With the campaign trail heating up as election day fast approaches, you'd be excused for feeling a bit lost on what actually happens when Aussies hit the polls. Keep calm and carry on - we have you covered.
When is the federal election?
The federal election will be held on Saturday, May 21.
Is voting compulsory?
Yes, every Australian citizen who is over 18 years old is legally required to vote. If you fail to do so, without a reasonable excuse, you will be fined $20.
You are only allowed to vote once. Multiple votes or enrolment fraud will result in criminal prosecution.
Which electorate am I in?
There are 151 electorates across the country. But don't stress, you can find your electorate via the AEC here or by contacting them directly. Your electorate will be based on your enrolled address. If you have moved and not updated your enrollment, you'll have to vote in your old electorate.
Where are the polling centres?
On May 21 there will be 110 polling places open across the ACT. The Australian Electoral Commission will have around 3200 temporary staff working during pre-poll and on polling day, ready to help you place your vote.
Polling centres will be set up at various schools, community centres and other buildings in each suburb. The polls will open at 8am and close at 6pm sharp.
You can find the closest centre here by answering some quick questions and entering your postcode.
How do I vote?
So you've arrived at your closest polling place, battled through the overly eager campaign volunteers handing out 'how to vote' cards and waited in the long line which inevitably snakes around the block on polling day.
Now it's time to execute your democratic right.
An AEC official will ask for your name and address, then hand you a large, white ballot paper and a smaller green one.
The white paper is for the Senate, while the green ballot is for the House of Representatives.
The Senate, also called the Upper House, is made up of 76 people who represent each of the states and territories.
Meanwhile, the House of Representatives, also called the Lower House, is comprised of 151 people representing each electorate.
The white ballot paper might look intimidating but unless you fill out your preferences under the line (we'll get to that later) it is quite straightforward.
There is a thick, black horizontal line across the ballot paper. If you vote ABOVE the line, simply number each party/candidate you want to vote for from 1 to 6. You can finish at 6 or keep going.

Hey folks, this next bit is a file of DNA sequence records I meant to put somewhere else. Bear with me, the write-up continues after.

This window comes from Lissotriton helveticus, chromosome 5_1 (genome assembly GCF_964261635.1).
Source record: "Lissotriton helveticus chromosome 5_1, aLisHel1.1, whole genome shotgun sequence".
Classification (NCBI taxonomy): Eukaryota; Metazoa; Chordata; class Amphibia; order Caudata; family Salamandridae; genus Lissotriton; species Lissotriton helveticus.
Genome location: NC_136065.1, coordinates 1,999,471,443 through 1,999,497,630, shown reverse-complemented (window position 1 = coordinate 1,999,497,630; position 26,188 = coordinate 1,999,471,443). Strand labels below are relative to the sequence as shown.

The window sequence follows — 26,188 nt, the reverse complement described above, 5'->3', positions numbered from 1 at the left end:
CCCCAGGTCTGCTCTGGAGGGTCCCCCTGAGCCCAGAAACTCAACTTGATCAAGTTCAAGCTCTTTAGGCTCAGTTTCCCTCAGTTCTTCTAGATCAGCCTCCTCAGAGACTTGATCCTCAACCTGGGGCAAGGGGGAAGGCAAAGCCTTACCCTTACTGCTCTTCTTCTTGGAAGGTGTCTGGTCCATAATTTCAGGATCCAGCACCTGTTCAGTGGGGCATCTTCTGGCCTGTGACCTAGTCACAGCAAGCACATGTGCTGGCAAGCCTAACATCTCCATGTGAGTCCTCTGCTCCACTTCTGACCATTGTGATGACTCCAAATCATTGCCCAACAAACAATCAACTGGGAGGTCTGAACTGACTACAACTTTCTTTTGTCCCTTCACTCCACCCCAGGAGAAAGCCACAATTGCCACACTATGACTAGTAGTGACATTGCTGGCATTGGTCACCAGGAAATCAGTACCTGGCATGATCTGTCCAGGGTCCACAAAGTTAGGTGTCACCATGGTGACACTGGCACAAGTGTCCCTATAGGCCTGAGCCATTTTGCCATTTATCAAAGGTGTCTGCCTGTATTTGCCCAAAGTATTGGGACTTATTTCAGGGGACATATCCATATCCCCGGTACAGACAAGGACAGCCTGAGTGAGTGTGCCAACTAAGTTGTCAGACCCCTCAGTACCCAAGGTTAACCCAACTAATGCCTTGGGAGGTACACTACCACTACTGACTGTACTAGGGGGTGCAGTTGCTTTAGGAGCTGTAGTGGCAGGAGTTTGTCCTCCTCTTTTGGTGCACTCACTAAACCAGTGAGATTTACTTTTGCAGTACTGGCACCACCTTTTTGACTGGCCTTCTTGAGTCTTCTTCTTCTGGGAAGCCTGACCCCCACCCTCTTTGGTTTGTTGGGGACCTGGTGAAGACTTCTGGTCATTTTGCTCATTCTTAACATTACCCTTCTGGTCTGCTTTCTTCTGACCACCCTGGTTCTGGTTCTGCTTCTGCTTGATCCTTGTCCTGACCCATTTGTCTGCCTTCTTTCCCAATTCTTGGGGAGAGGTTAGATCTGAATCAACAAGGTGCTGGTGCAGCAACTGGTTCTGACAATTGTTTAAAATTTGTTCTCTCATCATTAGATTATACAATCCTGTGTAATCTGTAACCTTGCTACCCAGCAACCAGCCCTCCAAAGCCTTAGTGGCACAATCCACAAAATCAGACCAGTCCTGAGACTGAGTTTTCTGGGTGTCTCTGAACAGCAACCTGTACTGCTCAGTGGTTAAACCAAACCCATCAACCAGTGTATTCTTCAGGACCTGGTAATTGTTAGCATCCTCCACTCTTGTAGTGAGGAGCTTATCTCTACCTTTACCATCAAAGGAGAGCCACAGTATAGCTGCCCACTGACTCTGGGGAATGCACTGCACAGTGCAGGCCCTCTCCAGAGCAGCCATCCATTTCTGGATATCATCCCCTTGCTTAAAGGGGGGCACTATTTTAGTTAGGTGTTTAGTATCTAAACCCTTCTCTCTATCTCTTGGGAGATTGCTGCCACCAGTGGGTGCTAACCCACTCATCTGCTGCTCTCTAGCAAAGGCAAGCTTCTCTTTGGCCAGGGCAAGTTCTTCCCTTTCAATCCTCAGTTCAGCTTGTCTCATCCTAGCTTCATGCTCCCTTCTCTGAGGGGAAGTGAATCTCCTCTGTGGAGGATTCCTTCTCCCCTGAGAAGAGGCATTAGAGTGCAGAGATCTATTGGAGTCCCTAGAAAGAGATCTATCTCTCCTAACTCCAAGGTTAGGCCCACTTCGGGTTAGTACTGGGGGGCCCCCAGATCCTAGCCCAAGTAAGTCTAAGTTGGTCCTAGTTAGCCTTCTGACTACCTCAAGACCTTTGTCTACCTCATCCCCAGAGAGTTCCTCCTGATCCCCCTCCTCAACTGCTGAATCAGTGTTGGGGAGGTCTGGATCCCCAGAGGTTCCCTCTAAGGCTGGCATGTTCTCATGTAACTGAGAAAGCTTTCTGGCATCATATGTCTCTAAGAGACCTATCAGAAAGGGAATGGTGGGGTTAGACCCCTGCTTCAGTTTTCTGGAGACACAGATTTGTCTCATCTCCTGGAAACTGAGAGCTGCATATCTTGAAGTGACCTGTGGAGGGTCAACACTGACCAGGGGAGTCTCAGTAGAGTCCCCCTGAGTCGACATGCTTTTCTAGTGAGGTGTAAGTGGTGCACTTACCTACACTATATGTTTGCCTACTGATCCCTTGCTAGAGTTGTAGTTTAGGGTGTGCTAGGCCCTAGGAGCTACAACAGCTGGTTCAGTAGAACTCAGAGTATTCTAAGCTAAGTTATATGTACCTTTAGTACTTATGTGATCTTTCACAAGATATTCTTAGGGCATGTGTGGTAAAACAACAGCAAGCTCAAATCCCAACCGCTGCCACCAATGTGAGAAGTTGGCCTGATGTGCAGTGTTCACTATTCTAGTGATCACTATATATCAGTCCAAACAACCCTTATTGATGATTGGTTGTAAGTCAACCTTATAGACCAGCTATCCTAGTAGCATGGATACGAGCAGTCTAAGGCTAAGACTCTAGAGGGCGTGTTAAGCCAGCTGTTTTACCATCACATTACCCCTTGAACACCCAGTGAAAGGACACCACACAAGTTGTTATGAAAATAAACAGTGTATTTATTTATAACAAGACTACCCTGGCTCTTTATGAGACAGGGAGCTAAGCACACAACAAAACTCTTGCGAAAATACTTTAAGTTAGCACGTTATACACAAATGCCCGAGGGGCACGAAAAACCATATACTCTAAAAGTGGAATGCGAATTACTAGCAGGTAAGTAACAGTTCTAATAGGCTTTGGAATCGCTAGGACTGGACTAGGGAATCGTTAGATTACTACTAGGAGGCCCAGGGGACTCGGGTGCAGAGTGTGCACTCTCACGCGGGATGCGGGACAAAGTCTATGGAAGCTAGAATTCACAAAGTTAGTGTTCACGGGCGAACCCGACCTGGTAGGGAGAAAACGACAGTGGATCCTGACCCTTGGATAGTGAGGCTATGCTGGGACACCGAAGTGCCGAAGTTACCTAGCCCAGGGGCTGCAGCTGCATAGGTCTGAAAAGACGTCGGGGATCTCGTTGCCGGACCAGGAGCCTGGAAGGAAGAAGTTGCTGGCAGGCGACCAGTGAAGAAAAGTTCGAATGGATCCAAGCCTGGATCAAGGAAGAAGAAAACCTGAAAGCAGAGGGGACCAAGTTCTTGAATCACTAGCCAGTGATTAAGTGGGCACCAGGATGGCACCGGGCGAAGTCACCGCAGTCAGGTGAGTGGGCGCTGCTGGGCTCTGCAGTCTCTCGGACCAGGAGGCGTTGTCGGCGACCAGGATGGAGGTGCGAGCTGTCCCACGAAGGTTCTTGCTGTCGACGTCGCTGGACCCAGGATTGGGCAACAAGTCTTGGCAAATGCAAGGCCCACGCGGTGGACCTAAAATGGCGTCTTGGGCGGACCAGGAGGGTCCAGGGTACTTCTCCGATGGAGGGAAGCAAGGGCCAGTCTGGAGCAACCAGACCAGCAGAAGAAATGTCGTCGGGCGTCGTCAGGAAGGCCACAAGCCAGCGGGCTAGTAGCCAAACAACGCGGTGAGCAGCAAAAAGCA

If you wish to vote BELOW the line, you can number individual candidates from 1 to 12. You can finish at 12 or keep going.
The green ballot paper is more straightforward. Simply number all candidates starting with 1 until all the boxes are filled out.
If you picked up a 'how to vote' card, you can follow the directions for your desired party. However you do not need to follow these recommendations.
If you make a mistake don't worry. If you ask any of the helpful election officials they will give you new ballot papers and dispose of the old ones.
File your papers in their respective ballot boxes and you are free to enjoy a delicious democracy sausage.
What happens after I vote?
So, you've filled out both ballots and had your say on who will run our country for the next three years. What happens now?
Well, thousands of AEC volunteers count every individual vote and the process takes hours, if not days. Patience is key when it comes to waiting for the election result, so make yourself a cup of tea and settle in.
What if I have COVID-19?
If you test positive for COVID-19 on or just before election day, you must obey stay at home orders and follow all government and public health directions given.
That means if you have the virus, you are not permitted leave your house except in an emergency or to get essential medical care - voting is not a lawful excuse to leave your home, even though you are required by law to vote.
Phone voting is open for those who are blind or have low vision, and for this election has been expanded to include those isolating with COVID.
What if I am unable to attend a polling place on the day?
Early voting centres opened across the country on May 9 for people who are unable to visit a polling centre on the day.
Otherwise, applications for postal voting are open until May 18. Just remember, the forms must be completed on or before election day.
Hannah is a general reporter with The Canberra Times. She is currently covering the early breaking news shift and is ready to chase your morning headlines. Hannah started as a journalist with The Southern Highland News and The Goulburn Post before moving to the ACT. Twitter: @neale_hannah
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